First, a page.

General: Overview offers several API services, including free test accounts to give you an idea of how the services work. supplies accurate, reliable information on Local Times, Time Zones, Public holidays (days off) worldwide, Daylight Saving Time, Sunrise & Sunset times and much more. All data can be used directly in online or internal applications or imported to calendars. The services may also be combined with IP look-up (geo location) services.

Getting Started

Get started within minutes by following these steps:

  1. Set up an account on the API services page.

  2. Choose the free trial or buy access to the services right away by choosing one of the available packages.

  3. Create an access key on the configure access keys page and record the generated access key name and the secret key.

Request Structure

API requests are submitted by sending an HTTP or HTTPS request to a specific service URL. Request parameters are encoded in the query string. The general service URL is

Every request consists of the following 3 parts:

  1. Entry point: Currently, there is only one entry point available, supporting either HTTP or HTTPS connections:
  2. Service name: The service you want to call.
  3. Parameters: Any parameters for the request. Please note that all parameter values have to be URL encoded. Generally, parameters are separated by using the ampersand sign (&), but it is also accepted to use the semicolon (;) to separate parameters (see [HTML401]).

Example request:
Note: Although the version parameter is optional, you should always specify it. The services will otherwise default to version 1 and issue a warning message.

Access Keys

Access to the API services is controlled by access keys and policies. Access keys are used to authenticate the sender of the request as a valid user. In a second step, policies control access to the various services and the data which is offered. Additionally, policies can supply default values for some of the request parameters.

An access key consists of an access key id and a secret key, which are used as credentials in the authentication process. Both are randomly generated strings and cannot be changed. It is possible to create as many access keys as you need for your services. The state of the keys can be freely changed between active and inactive. If keys are no longer needed, they can be deleted. A deleted access key cannot be revived.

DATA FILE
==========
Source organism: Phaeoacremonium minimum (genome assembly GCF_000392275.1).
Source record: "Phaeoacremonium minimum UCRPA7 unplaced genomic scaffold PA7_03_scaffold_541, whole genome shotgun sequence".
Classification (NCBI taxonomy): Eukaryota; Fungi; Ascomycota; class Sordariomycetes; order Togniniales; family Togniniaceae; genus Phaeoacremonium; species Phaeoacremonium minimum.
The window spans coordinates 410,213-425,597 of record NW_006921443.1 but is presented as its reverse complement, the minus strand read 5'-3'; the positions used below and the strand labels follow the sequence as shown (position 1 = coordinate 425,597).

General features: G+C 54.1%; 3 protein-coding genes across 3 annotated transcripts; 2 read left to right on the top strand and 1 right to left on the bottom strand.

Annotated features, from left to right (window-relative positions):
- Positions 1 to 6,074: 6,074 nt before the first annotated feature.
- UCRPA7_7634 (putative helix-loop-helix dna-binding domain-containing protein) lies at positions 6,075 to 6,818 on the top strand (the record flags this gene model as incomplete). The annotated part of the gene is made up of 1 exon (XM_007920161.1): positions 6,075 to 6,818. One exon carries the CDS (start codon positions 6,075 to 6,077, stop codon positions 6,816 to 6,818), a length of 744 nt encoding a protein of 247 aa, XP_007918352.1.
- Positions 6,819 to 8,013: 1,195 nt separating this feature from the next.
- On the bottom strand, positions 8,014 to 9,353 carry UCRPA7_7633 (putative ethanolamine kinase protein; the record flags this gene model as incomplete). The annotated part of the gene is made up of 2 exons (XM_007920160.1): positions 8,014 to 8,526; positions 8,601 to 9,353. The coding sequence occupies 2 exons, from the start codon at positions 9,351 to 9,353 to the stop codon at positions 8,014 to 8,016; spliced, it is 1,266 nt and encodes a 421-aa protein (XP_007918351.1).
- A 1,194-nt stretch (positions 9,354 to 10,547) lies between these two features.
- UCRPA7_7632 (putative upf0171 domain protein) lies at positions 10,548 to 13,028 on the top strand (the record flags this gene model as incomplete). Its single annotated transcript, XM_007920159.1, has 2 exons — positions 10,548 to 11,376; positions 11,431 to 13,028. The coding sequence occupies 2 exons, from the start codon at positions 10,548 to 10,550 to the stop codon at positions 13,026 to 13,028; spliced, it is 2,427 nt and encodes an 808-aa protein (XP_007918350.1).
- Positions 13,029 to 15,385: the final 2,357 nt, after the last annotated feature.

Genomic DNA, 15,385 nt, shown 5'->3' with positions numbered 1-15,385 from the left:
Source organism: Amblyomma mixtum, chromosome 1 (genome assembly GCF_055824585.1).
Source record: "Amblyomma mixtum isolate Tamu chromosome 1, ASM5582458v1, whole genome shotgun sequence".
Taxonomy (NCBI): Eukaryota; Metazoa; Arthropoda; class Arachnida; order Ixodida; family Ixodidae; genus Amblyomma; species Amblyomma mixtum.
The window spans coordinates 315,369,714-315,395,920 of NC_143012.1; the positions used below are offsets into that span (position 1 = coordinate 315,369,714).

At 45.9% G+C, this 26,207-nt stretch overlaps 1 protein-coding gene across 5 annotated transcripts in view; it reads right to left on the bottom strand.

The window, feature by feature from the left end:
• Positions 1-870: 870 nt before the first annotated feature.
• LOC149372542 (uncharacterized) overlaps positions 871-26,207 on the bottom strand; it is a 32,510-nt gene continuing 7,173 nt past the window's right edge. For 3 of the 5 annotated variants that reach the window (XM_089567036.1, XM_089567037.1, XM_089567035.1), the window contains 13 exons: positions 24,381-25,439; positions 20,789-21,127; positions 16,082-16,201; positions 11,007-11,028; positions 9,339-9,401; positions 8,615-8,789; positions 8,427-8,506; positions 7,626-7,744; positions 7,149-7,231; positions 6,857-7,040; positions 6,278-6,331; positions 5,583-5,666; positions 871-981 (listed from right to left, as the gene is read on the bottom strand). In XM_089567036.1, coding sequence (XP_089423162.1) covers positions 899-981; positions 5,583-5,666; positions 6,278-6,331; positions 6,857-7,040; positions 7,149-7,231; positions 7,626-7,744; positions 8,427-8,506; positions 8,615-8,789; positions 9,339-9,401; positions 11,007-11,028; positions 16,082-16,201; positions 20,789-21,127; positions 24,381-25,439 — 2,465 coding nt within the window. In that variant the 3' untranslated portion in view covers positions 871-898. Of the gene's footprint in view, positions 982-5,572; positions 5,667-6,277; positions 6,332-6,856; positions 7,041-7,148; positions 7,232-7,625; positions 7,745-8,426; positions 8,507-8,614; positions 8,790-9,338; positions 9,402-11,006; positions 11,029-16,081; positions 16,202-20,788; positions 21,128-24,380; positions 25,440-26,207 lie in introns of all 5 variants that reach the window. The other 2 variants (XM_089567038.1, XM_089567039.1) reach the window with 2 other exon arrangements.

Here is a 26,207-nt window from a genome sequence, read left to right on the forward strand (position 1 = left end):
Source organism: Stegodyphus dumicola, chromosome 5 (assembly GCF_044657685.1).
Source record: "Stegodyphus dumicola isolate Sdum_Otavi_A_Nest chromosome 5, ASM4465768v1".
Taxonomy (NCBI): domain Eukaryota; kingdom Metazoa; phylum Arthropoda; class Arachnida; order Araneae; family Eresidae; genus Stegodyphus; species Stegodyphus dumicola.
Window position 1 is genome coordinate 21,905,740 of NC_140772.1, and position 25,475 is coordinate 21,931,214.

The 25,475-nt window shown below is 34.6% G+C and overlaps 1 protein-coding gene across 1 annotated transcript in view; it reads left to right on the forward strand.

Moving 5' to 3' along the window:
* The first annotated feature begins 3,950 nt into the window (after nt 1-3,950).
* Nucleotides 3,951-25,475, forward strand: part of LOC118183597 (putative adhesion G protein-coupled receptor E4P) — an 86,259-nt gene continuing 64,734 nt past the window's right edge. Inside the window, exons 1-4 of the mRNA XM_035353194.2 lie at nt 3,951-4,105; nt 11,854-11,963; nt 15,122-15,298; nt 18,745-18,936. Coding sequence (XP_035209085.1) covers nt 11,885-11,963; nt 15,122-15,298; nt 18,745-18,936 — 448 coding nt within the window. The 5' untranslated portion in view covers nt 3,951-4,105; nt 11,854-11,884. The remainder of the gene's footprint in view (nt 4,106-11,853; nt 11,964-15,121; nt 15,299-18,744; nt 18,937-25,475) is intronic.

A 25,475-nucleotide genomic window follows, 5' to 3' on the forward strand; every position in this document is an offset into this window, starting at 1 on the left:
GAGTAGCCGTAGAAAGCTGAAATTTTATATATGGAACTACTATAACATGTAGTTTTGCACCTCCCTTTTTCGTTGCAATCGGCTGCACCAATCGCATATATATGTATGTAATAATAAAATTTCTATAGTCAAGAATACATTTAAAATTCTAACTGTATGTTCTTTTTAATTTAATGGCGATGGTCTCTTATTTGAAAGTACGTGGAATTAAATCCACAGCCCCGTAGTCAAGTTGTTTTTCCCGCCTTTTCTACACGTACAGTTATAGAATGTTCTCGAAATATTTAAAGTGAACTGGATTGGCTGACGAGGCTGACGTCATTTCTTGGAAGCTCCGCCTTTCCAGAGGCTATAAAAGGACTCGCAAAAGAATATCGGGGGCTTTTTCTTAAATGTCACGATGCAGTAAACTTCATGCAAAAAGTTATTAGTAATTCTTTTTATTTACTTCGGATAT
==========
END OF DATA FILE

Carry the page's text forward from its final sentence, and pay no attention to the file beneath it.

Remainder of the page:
A policy can be assigned to each key. Assigning a policy to a key is optional – if there is no policy assigned, the default is to allow everything. We recommend to always protect your access keys with a policy that only allows features needed by your application.

Access keys can be created and managed in the API services customization pages.

Key Rotation

For security reasons, keys should be changed on a regular basis (an appropriate frequency would be 90 days) – this can be done with the following steps without interrupting your service:

  1. Create a new access key and assign the same policy as currently assigned for the key that should be canceled. Leave the original key activated.
  2. Update your applications to use the new set of credentials.
  3. Change the state of the original access key to inactive.
  4. Confirm that all of your applications are still working well. If needed, you can still revert to the previous state by setting the original access key back to active.
  5. Delete the original access key.
Note: Please keep in mind that all modification and creation operations for access keys need up to 5 minutes to propagate to the services. For every step, confirm that the operation has completed by performing a test in the query builder before you advance to the next step.